- 1930s | First performance of the Children’s Theatre of Nashville and home to the Grand Ole Opry (1934-1936)
- 1937 | Renamed Nashville Community Playhouse and is the site for community events, theatre and film
- 1966 | Renamed the Belcourt Cinema — and returns to its original use as a movie house
- 1993 | Carmike (and the Massey family) ends a successful 30-year lease of the Belcourt Theatre; Watkins Film joins Belcourt LLC to manage the building
- 1999 | Belcourt LLC closes the Belcourt, and the building is leased by the nonprofit Belcourt YES! group
- 2003 | Thomas Wills, a founding member of Belcourt YES!, purchases the theatre
- 2007 | Belcourt YES! group purchases the theatre from Mr. Wills and formalizes the name as the Belcourt Theatre Inc.
- 2008-2011 | Belcourt supporters give generously to fund new seats, draping, carpeting and aisle lighting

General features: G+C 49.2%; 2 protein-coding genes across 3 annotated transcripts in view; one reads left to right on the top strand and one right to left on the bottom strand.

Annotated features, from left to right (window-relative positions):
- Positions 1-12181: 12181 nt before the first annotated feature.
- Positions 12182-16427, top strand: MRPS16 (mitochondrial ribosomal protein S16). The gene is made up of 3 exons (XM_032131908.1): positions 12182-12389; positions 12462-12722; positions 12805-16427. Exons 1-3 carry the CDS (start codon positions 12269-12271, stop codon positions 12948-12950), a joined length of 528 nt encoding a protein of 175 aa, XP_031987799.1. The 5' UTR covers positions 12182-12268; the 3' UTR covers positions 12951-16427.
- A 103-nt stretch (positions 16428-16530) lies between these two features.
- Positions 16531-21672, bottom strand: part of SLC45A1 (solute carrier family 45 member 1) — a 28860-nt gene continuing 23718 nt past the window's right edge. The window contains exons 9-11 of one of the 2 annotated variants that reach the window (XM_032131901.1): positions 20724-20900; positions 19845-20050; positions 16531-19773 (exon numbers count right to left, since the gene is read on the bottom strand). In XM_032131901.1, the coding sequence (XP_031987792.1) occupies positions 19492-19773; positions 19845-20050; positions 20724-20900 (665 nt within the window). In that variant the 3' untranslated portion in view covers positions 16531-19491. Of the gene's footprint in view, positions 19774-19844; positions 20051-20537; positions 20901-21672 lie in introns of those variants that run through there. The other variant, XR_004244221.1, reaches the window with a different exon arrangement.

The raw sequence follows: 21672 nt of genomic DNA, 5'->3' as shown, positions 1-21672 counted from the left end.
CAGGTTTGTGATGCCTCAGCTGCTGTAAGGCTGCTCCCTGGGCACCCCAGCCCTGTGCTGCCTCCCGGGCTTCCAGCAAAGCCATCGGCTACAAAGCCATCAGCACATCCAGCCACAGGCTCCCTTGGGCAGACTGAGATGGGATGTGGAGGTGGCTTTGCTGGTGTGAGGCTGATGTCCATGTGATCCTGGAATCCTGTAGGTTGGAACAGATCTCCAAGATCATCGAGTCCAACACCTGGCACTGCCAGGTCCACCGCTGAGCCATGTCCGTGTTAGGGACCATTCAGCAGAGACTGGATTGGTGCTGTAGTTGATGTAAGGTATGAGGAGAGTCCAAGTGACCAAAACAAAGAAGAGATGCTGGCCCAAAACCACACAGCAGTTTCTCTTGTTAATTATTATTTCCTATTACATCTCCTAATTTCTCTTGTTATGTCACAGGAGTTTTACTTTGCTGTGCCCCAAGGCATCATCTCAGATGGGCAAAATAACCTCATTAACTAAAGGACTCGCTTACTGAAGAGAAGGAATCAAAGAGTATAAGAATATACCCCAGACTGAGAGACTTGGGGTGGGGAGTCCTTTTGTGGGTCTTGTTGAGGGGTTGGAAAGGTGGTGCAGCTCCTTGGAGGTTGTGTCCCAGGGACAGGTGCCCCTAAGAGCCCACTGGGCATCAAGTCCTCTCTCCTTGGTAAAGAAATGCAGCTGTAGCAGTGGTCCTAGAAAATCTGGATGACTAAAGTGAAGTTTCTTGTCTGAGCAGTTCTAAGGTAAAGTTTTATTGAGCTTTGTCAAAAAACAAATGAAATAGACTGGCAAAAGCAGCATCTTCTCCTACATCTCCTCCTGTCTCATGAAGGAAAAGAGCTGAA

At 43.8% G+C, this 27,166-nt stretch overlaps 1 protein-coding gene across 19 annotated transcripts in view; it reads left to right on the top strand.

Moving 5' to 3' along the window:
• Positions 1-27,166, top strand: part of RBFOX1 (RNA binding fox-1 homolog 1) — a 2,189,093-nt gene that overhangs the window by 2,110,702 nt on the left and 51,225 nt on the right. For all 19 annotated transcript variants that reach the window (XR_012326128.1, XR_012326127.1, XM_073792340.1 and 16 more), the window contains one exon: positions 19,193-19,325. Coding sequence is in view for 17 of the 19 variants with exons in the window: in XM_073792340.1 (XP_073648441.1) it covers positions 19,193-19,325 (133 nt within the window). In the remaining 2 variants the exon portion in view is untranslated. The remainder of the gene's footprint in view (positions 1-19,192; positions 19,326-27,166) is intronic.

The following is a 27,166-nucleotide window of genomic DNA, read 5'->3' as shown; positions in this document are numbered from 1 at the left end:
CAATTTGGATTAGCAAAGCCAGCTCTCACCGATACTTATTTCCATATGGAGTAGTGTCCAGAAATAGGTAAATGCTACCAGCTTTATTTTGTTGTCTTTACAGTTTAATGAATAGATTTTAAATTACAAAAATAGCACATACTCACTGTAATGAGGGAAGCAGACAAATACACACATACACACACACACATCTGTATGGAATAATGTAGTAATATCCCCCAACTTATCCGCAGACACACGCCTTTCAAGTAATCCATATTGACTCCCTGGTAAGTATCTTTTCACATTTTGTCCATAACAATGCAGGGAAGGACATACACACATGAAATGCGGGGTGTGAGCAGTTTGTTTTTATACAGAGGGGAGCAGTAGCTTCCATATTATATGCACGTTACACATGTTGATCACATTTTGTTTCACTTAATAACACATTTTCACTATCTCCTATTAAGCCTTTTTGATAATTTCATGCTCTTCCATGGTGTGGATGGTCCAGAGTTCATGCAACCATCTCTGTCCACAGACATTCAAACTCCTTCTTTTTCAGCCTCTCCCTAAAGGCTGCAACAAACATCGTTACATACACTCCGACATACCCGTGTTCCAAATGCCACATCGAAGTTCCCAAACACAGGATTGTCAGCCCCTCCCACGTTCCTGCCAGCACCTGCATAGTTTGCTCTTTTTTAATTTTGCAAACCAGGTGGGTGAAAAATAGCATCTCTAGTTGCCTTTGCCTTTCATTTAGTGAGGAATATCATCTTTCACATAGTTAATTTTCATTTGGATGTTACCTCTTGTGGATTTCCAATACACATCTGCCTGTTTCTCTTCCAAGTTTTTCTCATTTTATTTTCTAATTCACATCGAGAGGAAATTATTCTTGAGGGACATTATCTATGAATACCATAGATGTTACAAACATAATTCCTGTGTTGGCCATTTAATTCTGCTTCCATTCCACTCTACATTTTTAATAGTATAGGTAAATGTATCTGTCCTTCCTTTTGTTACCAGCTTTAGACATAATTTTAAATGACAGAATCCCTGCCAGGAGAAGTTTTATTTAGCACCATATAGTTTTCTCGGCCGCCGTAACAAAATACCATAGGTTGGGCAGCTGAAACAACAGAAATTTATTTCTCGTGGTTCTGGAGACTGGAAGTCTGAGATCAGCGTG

- 2013 | The Belcourt adds two state-of-the-art 4K DCP (Digital Cinema Package) projectors while proudly continuing to also screen 35mm film.
- 2014 | The Belcourt celebrates 15 years as a nonprofit cultural organization.
- 2015 | On May 18, 2015, the Belcourt turns 90 years old.
- 2015 | On Sept 10, 2015, the Belcourt Campaign is publicly announced. On Dec 24, the Belcourt closes for renovation and construction on its 90-year-old theatre — a project supported by the Belcourt Campaign.
- 2016 | On July 22, 2016, the Belcourt reopens after renovation and preservation, the first major work on the building in 50 years.
THE PAPA JOE LIGHTMAN AWARD
At the age of 16, Joseph "Papa Joe" Lightman immigrated with his family to the United States from Hungary. He opened his first Nashville business in 1887, and his endeavors included a fruit stand in Nashville’s downtown area, a confectioner's booth, a saloon, a dry goods store and a construction company. Papa Joe and his son, M. A. Lightman, built and owned the Hillsboro Theatre in 1925. The name and original entrance on 21st Avenue (then Hillsboro Road) are still marked by a sign above the building now occupied by the Villager Tavern. After several changes of ownership, multiple uses and physical modifications, it was named the Belcourt Theatre in 1966.